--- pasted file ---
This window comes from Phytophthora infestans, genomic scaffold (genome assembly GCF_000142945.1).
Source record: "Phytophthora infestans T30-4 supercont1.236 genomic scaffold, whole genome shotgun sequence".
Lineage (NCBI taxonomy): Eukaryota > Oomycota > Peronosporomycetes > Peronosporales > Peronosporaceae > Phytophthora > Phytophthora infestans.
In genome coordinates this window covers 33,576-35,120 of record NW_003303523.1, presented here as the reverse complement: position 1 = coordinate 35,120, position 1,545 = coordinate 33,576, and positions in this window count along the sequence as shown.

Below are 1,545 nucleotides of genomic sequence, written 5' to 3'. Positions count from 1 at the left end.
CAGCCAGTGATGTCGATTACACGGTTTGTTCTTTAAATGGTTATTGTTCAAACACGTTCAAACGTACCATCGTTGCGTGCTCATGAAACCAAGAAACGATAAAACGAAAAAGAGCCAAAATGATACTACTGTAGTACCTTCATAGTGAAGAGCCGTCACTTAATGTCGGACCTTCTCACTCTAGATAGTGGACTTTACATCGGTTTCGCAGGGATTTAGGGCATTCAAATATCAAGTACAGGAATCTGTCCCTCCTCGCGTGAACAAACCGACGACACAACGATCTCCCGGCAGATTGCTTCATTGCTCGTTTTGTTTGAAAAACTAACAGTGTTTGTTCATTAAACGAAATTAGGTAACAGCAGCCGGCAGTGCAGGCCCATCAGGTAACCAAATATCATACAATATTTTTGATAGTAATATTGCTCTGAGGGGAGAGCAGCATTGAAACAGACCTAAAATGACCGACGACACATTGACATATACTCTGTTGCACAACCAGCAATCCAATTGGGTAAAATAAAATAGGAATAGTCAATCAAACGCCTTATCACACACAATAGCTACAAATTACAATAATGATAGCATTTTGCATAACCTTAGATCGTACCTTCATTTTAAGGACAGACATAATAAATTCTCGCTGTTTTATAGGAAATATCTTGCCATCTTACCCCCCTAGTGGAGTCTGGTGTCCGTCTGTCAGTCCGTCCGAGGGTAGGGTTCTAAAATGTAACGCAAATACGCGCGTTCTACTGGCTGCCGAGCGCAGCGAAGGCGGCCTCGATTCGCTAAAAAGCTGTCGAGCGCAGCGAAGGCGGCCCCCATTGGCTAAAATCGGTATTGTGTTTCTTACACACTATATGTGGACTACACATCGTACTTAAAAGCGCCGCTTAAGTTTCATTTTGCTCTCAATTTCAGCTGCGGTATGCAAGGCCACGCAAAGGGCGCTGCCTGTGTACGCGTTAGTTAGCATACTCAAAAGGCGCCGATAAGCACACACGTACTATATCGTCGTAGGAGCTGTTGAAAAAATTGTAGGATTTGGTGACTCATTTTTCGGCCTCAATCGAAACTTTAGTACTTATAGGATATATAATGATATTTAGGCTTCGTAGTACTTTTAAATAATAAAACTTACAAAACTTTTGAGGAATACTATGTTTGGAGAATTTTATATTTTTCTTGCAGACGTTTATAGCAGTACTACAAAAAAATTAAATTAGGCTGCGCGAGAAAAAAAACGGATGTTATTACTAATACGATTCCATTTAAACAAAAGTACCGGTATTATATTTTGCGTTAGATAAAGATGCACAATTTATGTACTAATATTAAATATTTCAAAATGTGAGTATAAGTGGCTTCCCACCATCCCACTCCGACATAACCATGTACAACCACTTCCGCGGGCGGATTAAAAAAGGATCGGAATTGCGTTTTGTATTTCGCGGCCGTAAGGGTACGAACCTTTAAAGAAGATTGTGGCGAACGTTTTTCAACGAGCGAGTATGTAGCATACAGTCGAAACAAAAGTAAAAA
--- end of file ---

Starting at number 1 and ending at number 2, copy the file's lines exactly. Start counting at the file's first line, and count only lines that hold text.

This window comes from Phytophthora infestans, genomic scaffold (genome assembly GCF_000142945.1).
Source record: "Phytophthora infestans T30-4 supercont1.236 genomic scaffold, whole genome shotgun sequence".